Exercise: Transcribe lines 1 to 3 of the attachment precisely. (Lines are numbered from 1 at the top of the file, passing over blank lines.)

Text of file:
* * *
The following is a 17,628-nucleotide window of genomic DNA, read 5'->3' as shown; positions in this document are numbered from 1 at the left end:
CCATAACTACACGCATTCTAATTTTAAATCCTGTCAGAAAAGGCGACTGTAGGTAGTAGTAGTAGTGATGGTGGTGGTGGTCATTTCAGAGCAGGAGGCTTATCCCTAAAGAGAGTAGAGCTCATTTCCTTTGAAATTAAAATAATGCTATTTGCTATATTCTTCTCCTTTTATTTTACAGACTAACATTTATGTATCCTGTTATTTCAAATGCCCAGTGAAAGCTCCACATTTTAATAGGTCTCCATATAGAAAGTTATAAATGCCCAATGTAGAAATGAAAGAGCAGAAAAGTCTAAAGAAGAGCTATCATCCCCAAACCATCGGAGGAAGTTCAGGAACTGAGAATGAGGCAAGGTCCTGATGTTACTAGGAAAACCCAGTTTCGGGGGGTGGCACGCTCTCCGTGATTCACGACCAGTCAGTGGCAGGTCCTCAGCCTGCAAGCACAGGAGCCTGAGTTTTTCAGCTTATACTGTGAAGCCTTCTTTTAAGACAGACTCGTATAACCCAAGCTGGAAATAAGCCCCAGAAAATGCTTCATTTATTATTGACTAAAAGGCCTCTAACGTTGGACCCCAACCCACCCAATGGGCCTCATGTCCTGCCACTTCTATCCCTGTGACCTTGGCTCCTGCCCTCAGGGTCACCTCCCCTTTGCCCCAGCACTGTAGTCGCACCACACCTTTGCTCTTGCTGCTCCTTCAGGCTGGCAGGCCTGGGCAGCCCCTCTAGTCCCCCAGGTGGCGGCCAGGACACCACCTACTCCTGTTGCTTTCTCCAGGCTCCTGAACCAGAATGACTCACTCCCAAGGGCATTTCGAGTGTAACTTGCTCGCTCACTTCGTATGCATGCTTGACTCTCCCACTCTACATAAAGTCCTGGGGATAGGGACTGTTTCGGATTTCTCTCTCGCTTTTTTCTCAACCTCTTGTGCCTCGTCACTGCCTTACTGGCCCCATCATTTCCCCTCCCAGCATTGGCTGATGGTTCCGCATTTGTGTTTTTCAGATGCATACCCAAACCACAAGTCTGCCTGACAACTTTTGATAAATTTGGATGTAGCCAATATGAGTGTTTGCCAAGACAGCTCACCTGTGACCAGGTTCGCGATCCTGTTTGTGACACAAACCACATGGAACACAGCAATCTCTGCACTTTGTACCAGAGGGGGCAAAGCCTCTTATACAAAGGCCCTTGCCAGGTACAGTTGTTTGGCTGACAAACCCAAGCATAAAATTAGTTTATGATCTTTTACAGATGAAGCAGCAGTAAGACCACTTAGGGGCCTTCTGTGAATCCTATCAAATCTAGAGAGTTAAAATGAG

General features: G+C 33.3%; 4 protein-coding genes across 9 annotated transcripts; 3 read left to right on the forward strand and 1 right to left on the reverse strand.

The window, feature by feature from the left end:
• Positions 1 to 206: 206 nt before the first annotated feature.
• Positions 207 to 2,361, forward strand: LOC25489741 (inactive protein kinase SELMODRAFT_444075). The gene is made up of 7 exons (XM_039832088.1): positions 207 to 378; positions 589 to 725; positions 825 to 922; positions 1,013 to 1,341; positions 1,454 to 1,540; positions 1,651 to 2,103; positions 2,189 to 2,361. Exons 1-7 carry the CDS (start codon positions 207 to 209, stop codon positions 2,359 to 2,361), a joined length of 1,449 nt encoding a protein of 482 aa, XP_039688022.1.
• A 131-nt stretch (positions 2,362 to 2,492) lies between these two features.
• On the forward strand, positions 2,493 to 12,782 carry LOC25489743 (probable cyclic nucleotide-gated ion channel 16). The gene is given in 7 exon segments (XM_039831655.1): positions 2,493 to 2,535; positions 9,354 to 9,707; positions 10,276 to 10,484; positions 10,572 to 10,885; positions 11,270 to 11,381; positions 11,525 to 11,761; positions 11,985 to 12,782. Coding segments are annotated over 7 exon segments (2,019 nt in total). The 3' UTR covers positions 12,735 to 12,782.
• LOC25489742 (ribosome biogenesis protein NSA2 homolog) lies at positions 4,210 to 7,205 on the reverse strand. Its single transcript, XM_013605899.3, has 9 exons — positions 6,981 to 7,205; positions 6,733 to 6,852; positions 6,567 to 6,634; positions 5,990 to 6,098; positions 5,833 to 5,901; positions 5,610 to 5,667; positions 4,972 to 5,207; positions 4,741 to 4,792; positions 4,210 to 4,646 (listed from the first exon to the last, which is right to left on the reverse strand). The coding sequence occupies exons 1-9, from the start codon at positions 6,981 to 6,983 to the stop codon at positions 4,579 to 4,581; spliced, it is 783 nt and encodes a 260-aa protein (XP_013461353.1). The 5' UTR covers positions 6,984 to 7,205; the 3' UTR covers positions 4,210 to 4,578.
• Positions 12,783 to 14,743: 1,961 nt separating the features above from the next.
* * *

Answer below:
The following is a 17,628-nucleotide window of genomic DNA, read 5'->3' as shown; positions in this document are numbered from 1 at the left end:
CCATAACTACACGCATTCTAATTTTAAATCCTGTCAGAAAAGGCGACTGTAGGTAGTAGTAGTAGTGATGGTGGTGGTGGTCATTTCAGAGCAGGAGGCTTATCCCTAAAGAGAGTAGAGCTCATTTCCTTTGAAATTAAAATAATGCTATTTGCTATATTCTTCTCCTTTTATTTTACAGACTAACATTTATGTATCCTGTTATTTCAAATGCCCAGTGAAAGCTCCACATTTTAATAGGTCTCCATATAGAAAGTTATAAATGCCCAATGTAGAAATGAAAGAGCAGAAAAGTCTAAAGAAGAGCTATCATCCCCAAACCATCGGAGGAAGTTCAGGAACTGAGAATGAGGCAAGGTCCTGATGTTACTAGGAAAACCCAGTTTCGGGGGGTGGCACGCTCTCCGTGATTCACGACCAGTCAGTGGCAGGTCCTCAGCCTGCAAGCACAGGAGCCTGAGTTTTTCAGCTTATACTGTGAAGCCTTCTTTTAAGACAGACTCGTATAACCCAAGCTGGAAATAAGCCCCAGAAAATGCTTCATTTATTATTGACTAAAAGGCCTCTAACGTTGGACCCCAACCCACCCAATGGGCCTCATGTCCTGCCACTTCTATCCCTGTGACCTTGGCTCCTGCCCTCAGGGTCACCTCCCCTTTGCCCCAGCACTGTAGTCGCACCACACCTTTGCTCTTGCTGCTCCTTCAGGCTGGCAGGCCTGGGCAGCCCCTCTAGTCCCCCAGGTGGCGGCCAGGACACCACCTACTCCTGTTGCTTTCTCCAGGCTCCTGAACCAGAATGACTCACTCCCAAGGGCATTTCGAGTGTAACTTGCTCGCTCACTTCGTATGCATGCTTGACTCTCCCACTCTACATAAAGTCCTGGGGATAGGGACTGTTTCGGATTTCTCTCTCGCTTTTTTCTCAACCTCTTGTGCCTCGTCACTGCCTTACTGGCCCCATCATTTCCCCTCCCAGCATTGGCTGATGGTTCCGCATTTGTGTTTTTCAGATGCATACCCAAACCACAAGTCTGCCTGACAACTTTTGATAAATTTGGATGTAGCCAATATGAGTGTTTGCCAAGACAGCTCACCTGTGACCAGGTTCGCGATCCTGTTTGTGACACAAACCACATGGAACACAGCAATCTCTGCACTTTGTACCAGAGGGGGCAAAGCCTCTTATACAAAGGCCCTTGCCAGGTACAGTTGTTTGGCTGACAAACCCAAGCATAAAATTAGTTTATGATCTTTTACAGATGAAGCAGCAGTAAGACCACTTAGGGGCCTTCTGTGAATCCTATCAAATCTAGAGAGTTAAAATGAG

General features: G+C 33.3%; 4 protein-coding genes across 9 annotated transcripts; 3 read left to right on the forward strand and 1 right to left on the reverse strand.